Air strikes kill nearly 200 in Syria enclave
Air strikes hit Syria's Eastern Ghouta for a third straight day on 20 February, bringing the civilian death toll to nearly 200 as the United Nations (UN) warned the situation in the rebel enclave was spinning ‘out of control’.
Air strikes and rocket and artillery fire have battered the rebel-held enclave since 18 February in apparent preparation for a government ground assault on the besieged region.
At least 194 civilians have been killed, among them 57 children, the Syrian Observatory for Human Rights said.
On 19 February alone, 127 civilians, including 39 children, were killed in the bombardment – the single bloodiest day for Eastern Ghouta in four years.
Fresh air strikes on 20 February morning killed at least 50 civilians, including 13 children, the Britain-based war monitor said.
Held by rebels since 2012, Eastern Ghouta is the last opposition pocket around Damascus and President Bashar al-Assad is keen to retake it with an apparently imminent ground assault.
The UN's regional humanitarian coordinator for Syria Panos Moumtzis has warned that the targeting of civilians in the enclave 'must stop now’.
Moumtzis said: ‘The humanitarian situation of civilians in East Ghouta is spiralling out of control. It's imperative to end this senseless human suffering now.’
The UN has repeatedly called for a month-long ceasefire across Syria's front lines, from Eastern Ghouta to the Kurdish enclave of Afrin in the northwest, which Turkey threatened on 20 February to lay siege to in the coming days.
The bloodshed prompted the UN children's agency UNICEF to issue a largely blank statement on 20 February to express its anger.
UNICEF said: ‘We no longer have the words to describe children's suffering and our outrage. Do those inflicting the suffering still have words to justify their barbaric acts?’
More than 400,000 people live in Eastern Ghouta, which has been surrounded by government troops since 2013. Food, medicine, and other basic necessities are nearly impossible to obtain.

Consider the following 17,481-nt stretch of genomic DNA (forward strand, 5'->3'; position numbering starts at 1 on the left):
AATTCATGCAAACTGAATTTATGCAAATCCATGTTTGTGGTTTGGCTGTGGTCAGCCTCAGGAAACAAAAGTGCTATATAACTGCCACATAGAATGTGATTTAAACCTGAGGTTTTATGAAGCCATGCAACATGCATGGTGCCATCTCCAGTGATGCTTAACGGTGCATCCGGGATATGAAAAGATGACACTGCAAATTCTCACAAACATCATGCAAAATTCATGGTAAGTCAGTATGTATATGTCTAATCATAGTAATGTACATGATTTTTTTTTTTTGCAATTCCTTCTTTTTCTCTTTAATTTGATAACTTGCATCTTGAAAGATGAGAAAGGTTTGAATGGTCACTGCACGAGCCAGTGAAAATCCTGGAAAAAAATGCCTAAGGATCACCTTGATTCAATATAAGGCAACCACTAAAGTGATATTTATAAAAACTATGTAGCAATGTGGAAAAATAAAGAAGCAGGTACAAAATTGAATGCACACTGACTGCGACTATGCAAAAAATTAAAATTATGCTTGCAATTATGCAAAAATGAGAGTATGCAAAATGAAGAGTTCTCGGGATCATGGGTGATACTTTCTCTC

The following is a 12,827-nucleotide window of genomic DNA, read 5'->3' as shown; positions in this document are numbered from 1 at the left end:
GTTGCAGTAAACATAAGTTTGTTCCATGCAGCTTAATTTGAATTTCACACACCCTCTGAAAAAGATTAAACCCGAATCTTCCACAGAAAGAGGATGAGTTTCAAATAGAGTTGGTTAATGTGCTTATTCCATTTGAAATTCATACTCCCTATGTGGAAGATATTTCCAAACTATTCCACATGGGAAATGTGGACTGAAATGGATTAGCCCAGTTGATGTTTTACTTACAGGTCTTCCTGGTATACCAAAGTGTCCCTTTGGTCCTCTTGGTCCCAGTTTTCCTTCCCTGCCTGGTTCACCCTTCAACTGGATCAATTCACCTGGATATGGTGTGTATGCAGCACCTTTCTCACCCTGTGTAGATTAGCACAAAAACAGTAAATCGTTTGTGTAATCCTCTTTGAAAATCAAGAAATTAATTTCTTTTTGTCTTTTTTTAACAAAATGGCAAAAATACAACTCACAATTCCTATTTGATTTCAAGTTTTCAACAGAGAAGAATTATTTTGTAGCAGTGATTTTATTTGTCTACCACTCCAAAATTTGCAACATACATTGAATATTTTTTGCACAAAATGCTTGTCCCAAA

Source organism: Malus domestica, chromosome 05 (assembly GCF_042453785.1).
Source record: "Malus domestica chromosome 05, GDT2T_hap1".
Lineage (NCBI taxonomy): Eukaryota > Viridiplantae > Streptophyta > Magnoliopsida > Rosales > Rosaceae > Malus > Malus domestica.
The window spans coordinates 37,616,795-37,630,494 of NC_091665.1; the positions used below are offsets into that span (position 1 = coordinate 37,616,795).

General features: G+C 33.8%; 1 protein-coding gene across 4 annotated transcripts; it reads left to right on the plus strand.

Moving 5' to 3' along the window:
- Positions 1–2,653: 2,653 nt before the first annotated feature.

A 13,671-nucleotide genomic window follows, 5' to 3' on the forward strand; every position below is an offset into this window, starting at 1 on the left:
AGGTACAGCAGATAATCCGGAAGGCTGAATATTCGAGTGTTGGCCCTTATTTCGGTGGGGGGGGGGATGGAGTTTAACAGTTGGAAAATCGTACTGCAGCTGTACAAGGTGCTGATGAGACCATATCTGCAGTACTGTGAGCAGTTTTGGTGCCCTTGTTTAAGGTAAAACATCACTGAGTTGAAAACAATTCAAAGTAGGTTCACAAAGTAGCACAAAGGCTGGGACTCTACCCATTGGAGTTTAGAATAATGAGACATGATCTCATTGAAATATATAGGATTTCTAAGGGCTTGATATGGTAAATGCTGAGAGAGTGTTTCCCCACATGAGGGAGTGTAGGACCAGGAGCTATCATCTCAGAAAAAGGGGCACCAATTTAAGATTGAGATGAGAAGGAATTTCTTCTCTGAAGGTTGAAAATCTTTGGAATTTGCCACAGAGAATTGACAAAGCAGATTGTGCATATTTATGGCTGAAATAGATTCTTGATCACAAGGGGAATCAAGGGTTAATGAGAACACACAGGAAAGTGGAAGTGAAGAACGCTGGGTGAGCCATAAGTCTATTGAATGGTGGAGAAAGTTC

Eastern Ghouta is mostly held by two hardline rebel groups – Jaish al-Islam and Faylaq al-Rahman – though jihadists have a smaller foothold.
The factions often fire rockets and mortar rounds into residential neighbourhoods of east Damascus.
On 20 February, at least four people were killed and 15 wounded by rebel fire on the capital, state television reported.
Al-Watan newspaper, which is close to the government, said that the bombing campaign ‘comes ahead of a vast operation on Ghouta, which may start on the ground at any moment.’
Both Al-Watan and the Observatory had earlier reported ongoing negotiations for the withdrawal of jihadists from the enclave.
But the escalating bombardment suggests the regime will likely opt for a ground assault.
It already waged a ferocious five-day air assault on Eastern Ghouta earlier this month that left around 250 civilians dead and hundreds wounded.
More than 340,000 people have been killed since the civil war erupted in 2011 when protests against Assad's government were brutally crushed.
An array of rebels, some of them jihadist, have since carved out zones of control as have the Kurdish minority, and the government and its allies.
Turkey has been waging an air and ground offensive against the Kurdish-controlled enclave of Afrin just across the border for the past month.
Recep Tayyip Erdogan, President of Turkey, on 20 February defended the operation's slow progress, saying it was to avoid putting the lives of both Turkish troops and civilians needlessly at risk.
He told parliament Turkish troops and their Syrian rebel allies would lay siege to the town of Afrin ‘in the coming days.’
Ankara says the Kurdish People's Protection Units, which controls Afrin, is a ‘terrorist’ offshoot of the Kurdistan Workers' Party, which has waged an insurgency in southeastern Turkey since 1984.